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Carousel - 1993 London Cast Recording
Richard Rodgers, Oscar Hammerstein II, Michael Hayden
Carousel - 1993 London Cast Recording
Genres: Pop, Soundtracks, Broadway & Vocalists
  •  Track Listings (15) - Disc #1

This marvelous 1993 London revival breathes new life into an old warhorse, Richard Rodgers and Oscar Hammerstein II's Carousel. The voices of Joanna Riding as Julie Jordan and Michael Hayden as Billy Bigelow (a role he rep...  more »


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All Artists: Richard Rodgers, Oscar Hammerstein II, Michael Hayden, Joanna Riding
Title: Carousel - 1993 London Cast Recording
Members Wishing: 0
Total Copies: 0
Label: RCA Victor Broadway
Original Release Date: 3/15/1994
Release Date: 3/15/1994
Album Type: Cast Recording
Genres: Pop, Soundtracks, Broadway & Vocalists
Style: Musicals
Number of Discs: 1
SwapaCD Credits: 1
UPC: 090266250622

Synopsis essential recording
This marvelous 1993 London revival breathes new life into an old warhorse, Richard Rodgers and Oscar Hammerstein II's Carousel. The voices of Joanna Riding as Julie Jordan and Michael Hayden as Billy Bigelow (a role he reprised in the 1994 Broadway production) might not have the sheer beauty of Shirley Jones and Gordon MacRae on the movie soundtrack, but they sound younger, thereby making this story of doomed romance more poignant and believable. This is especially true in "If I Loved You," which unfolds over a mesmerizing 11 and a half minutes as the pair tries in vain to convince themselves that they are not in love. This generous 79-minute recording includes all the other gems of the score, including the fabulous prologue ("The Carousel Waltz"), Billy's ode to his impending parenthood ("Soliloquy"), the inspiring anthem "You'll Never Walk Alone," and even the second-act ballet music and bits of connecting dialogue. In fact, listening to this CD is like spending a night at the theater. What else could you ask from a cast recording? --David Horiuchi

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CD Reviews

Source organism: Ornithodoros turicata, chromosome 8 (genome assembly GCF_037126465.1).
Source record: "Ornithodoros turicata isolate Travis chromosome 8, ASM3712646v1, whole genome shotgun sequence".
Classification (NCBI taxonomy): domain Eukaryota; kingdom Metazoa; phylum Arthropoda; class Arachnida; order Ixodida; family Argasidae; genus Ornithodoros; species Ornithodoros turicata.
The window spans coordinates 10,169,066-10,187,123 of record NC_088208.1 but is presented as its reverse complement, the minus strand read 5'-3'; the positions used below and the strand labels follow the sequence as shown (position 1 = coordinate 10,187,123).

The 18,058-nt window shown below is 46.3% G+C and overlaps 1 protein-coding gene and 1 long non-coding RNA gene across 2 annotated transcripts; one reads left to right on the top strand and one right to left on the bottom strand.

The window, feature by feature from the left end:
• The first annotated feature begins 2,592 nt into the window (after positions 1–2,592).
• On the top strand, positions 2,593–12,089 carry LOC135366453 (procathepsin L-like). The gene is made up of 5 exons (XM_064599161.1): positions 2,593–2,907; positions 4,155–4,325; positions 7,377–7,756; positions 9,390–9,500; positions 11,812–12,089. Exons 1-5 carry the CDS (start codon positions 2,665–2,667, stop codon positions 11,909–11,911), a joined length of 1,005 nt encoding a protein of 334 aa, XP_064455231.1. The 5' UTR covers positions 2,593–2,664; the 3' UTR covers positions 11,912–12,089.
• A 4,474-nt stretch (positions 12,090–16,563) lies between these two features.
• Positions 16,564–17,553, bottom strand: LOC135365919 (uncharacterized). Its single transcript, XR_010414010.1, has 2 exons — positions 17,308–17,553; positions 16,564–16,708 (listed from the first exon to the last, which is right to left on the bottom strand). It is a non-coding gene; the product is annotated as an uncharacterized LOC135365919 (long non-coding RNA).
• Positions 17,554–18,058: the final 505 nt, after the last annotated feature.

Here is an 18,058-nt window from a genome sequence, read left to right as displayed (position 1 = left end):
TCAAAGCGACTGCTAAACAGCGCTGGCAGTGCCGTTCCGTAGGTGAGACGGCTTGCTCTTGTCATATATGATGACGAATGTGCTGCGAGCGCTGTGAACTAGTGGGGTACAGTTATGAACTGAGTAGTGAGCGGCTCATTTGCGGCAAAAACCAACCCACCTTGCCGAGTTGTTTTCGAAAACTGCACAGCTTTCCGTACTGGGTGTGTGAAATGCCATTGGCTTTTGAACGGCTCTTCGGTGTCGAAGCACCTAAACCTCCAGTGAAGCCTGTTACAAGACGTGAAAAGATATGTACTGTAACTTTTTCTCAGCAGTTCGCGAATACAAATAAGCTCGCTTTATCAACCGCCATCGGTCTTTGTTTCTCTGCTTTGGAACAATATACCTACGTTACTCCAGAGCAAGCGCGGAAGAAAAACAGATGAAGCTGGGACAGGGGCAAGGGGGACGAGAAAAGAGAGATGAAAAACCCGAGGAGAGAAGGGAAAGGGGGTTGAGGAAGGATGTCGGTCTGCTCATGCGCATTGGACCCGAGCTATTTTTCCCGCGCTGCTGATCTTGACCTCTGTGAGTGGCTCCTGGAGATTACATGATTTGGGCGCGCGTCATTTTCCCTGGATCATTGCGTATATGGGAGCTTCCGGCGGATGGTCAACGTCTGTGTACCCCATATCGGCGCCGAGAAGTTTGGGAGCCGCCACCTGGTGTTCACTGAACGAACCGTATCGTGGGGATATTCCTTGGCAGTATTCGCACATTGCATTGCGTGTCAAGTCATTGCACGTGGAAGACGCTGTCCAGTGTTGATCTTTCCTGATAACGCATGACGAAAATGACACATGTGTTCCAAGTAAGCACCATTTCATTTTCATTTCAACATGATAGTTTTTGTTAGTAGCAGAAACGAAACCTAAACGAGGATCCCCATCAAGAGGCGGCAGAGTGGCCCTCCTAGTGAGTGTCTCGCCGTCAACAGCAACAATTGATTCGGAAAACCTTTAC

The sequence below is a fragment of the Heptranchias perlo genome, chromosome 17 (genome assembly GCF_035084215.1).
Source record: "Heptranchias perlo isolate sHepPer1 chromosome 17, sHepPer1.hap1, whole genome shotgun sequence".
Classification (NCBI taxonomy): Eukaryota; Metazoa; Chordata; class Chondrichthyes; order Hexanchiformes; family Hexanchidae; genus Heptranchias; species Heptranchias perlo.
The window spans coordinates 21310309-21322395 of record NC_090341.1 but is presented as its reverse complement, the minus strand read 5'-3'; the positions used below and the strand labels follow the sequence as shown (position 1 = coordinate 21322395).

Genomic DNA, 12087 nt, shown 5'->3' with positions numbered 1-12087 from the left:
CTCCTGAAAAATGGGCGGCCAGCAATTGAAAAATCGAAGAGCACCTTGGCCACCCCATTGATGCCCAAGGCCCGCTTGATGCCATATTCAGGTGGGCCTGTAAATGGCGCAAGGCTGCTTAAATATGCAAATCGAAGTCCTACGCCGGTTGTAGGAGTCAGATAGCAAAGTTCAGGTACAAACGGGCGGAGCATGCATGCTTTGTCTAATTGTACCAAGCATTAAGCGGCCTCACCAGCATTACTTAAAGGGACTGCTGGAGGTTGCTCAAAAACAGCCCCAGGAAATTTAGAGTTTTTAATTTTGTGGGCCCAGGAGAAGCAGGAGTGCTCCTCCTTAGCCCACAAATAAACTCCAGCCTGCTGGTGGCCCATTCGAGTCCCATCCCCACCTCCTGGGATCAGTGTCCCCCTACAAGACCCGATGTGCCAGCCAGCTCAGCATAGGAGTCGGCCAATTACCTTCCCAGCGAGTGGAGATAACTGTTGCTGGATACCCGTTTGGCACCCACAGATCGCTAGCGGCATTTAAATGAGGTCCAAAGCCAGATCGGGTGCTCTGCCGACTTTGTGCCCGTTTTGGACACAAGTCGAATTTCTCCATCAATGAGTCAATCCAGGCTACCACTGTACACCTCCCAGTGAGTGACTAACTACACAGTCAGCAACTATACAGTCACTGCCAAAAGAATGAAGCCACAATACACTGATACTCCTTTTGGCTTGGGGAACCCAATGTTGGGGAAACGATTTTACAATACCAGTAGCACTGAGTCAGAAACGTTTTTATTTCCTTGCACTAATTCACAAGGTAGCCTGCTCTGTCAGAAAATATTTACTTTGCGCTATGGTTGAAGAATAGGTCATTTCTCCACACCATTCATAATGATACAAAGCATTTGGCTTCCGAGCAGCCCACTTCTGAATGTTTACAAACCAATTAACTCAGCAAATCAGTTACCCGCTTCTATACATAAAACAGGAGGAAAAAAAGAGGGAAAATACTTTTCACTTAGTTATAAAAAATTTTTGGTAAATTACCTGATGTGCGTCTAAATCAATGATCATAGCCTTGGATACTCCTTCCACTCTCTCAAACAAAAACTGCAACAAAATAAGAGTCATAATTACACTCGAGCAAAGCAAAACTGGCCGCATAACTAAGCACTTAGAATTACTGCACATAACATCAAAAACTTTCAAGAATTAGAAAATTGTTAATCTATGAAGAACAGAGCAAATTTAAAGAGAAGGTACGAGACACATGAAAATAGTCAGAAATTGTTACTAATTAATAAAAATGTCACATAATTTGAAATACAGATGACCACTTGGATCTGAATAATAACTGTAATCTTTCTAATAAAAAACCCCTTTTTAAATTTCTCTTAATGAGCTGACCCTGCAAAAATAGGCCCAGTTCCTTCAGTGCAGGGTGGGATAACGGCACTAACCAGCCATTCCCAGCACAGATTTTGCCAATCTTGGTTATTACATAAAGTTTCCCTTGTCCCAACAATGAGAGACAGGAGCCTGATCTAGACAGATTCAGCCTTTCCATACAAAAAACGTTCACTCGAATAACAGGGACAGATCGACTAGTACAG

I almost didn't buy this CD because of the negative reviews
Hypoxy | Bath, ME United States | 08/14/2007
(5 out of 5 stars)

"...and I'd have missed the most poignant, exuberant performance of this great musical I've ever seen or heard.

(And I've seen probably a dozen live performances of Carousel since my first one in Dallas in the late '40s. I own the orig. cast, the remastered orig. cast, the movie sound track, the Barbara Cook/Samuel Ramey, the John Raitt/Eileen Christy Lincoln Center recordings.)

I've been a voice coach and choral director for ~40 years. I know what great voices sound like. I also know when vocal virtuosity is secondary to a singer-actor's ability to draw an audience into his character and the story that's being told.

Clive Rowe isn't Eric Mattson, but he IS the love-besotted fisherman-with-big-dreams Enoch Snow. Jigger's gravelly voice is predictively sinister, Julie sounds like a sweet unsophisticated teenage girl. Meg Johnson's "You'll Never Walk Alone" is not the operatic aria it is in some hands; it's exactly what it was written to be: a tender attempt to comfort a grief-stricken youngster.

Michael Hayden's "Soliloquy" lacks the vocal grandeur of Raitt's, but it lacks nothing in its expression of the agony of a hooligan carny kid wrestling with utterly alien emotions.

Katrina Murphy is impeccable by any standard and that's as it should be. If I were a female singer with Broadway aspirations, the role of Carrie would be my ultimate dream.